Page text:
Don’t have time? Stop watching TV and spend less time on social media.

Don’t know how to do something? Learn how to do it.

Don’t have money to save? 

Don’t waste money – Build a budget and cut back on unnecessary expenses. The 30-day rule can be helpful if you have money to spend but struggle with impulse buying.

Sell things you don’t need – I’m a great believer in minimalism that says less is more. If you haven’t used something for a long time, and have no need for it at the moment, get rid of it. Don’t keep it simply because you think there’s a chance you may need it in the future.

Look at ways you can make more money – There are many ways you can make extra money. One of the best ways is to make money online from the comfort of your own home. If this appeals to you, have a look at my article 7 best ways you can make money online.

Key Takeaway

Most of your limiting beliefs are 100% false. In most cases, there’s nothing holding you back from saving money except yourself. And that means you can change. But in order to change you need to get out of your comfort zone.

Many of your limiting beliefs are about money and date back to your childhood. If you catch yourself thinking things like “I can’t afford to save money” challenge that thought. Is it really true or are you just repeating what you’ve heard or have been told? – Hint, it’s the latter.

Chances are if your parents didn’t have a healthy relationship with money you won’t either. At least not until you can see it for what it really is and understand it’s all in your mind.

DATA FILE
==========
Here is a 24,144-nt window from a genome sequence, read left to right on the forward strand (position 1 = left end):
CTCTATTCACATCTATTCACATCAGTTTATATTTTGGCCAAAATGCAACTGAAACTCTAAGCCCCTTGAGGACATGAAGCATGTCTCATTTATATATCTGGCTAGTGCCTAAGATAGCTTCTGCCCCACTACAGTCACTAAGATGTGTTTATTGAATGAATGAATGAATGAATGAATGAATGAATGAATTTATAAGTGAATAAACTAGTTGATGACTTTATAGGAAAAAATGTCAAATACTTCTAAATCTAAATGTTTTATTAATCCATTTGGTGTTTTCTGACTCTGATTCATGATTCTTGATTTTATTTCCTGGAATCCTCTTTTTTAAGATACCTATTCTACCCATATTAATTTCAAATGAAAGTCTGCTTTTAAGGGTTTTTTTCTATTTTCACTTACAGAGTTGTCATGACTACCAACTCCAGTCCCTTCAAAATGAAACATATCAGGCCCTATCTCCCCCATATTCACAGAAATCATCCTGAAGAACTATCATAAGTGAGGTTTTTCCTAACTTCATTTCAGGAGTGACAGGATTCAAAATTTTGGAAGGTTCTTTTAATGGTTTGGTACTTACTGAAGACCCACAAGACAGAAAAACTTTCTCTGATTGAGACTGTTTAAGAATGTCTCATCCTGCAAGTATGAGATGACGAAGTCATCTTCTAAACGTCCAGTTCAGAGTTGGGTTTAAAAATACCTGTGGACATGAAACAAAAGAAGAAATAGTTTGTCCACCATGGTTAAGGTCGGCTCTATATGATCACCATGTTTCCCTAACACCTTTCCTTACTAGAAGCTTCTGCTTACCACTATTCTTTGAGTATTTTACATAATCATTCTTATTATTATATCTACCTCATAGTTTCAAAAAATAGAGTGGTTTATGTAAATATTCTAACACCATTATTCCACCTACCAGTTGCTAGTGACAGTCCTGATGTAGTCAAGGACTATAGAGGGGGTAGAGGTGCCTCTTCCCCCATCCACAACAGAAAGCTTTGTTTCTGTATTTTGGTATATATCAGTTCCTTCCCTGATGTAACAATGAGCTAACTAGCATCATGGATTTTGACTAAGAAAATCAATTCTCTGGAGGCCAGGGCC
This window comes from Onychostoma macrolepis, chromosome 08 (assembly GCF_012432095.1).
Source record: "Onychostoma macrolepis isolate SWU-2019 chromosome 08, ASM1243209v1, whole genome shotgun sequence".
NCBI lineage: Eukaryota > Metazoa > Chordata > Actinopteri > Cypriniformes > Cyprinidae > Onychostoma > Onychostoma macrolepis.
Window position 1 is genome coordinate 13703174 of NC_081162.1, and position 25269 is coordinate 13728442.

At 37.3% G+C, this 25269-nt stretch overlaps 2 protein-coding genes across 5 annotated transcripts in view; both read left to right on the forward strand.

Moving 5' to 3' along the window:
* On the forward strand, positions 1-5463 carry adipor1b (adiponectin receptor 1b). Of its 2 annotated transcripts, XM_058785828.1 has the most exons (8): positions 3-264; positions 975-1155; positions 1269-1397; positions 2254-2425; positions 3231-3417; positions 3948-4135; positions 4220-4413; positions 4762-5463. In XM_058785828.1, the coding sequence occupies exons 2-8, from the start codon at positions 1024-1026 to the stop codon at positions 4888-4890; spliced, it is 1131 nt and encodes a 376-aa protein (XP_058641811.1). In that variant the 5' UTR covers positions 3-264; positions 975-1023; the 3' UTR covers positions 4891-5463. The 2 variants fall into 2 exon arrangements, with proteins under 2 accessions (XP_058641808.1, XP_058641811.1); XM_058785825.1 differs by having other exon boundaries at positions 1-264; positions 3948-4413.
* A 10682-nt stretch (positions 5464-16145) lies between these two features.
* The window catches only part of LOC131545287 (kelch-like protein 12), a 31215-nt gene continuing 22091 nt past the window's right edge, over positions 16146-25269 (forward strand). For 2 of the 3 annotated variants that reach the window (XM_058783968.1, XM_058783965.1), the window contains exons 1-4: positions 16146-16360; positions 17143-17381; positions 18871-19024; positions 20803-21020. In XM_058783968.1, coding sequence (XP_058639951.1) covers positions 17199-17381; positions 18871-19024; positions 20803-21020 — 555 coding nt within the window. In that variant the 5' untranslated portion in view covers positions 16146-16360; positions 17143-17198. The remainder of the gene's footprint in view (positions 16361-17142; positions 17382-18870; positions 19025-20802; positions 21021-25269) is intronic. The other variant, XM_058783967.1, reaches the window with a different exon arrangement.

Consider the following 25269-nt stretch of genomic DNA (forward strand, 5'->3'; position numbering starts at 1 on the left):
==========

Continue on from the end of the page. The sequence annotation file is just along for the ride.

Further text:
There are many life coaches who specialize in helping people overcome their limiting beliefs. If you’re having trouble breaking through your limiting beliefs, I highly recommend you talk to a life coach.

Challenge your limiting beliefs and watch them fall away one by one.

Conclusion

We covered a lot of ground in this article and you may want to read it again. As you go through the seven reasons why people don’t save money, reflect on each reason. Write down the reasons that apply to you, and what you’re going to do about it.

Here’s a quick recap of some of the main topics covered in this article:

1. Living above your means so you can keep up with the Joneses (who are deep in debt) makes no sense. Most millionaires become rich by living below their means, and by saving and investing as much as possible.

2. Saving money doesn’t mean you have to deprive yourself of everything you enjoy. On the contrary, you should maintain a healthy balance between your needs and wants.

3. It’s very hard to save money and keep track of your expenses if you don’t have a budget.

4. You have to prioritize saving money by paying yourself first. If you only want to save the money you have left at the end of the month, you’ll never save anything.

5. Being in debt should never be an excuse not to save money. Paying off debt, especially high-interest credit cards, is important. But don’t neglect to save as well, even if it’s only a couple of dollars every month.

6. Without savings goals you’re like a ship on the ocean without a rudder. Don’t just save for the sake of saving. You need to attach a purpose to your savings goals.

7. Limiting beliefs play a huge role in the relationship we have with money, including our ability to save money. Don’t throw in the towel simply because you don’t have a high income. Look for ways you can make more money such as making money online from home. 

Let me know in the comments which of the seven reasons apply to you, and if you’re more confident now that you can save money.

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xUSD founder - Casper du Toit

Hey, welcome to my blog! I’m Casper du Toit, founder and owner of xUSD.

My mission is to make personal finance easy to understand, and help you make good financial decisions.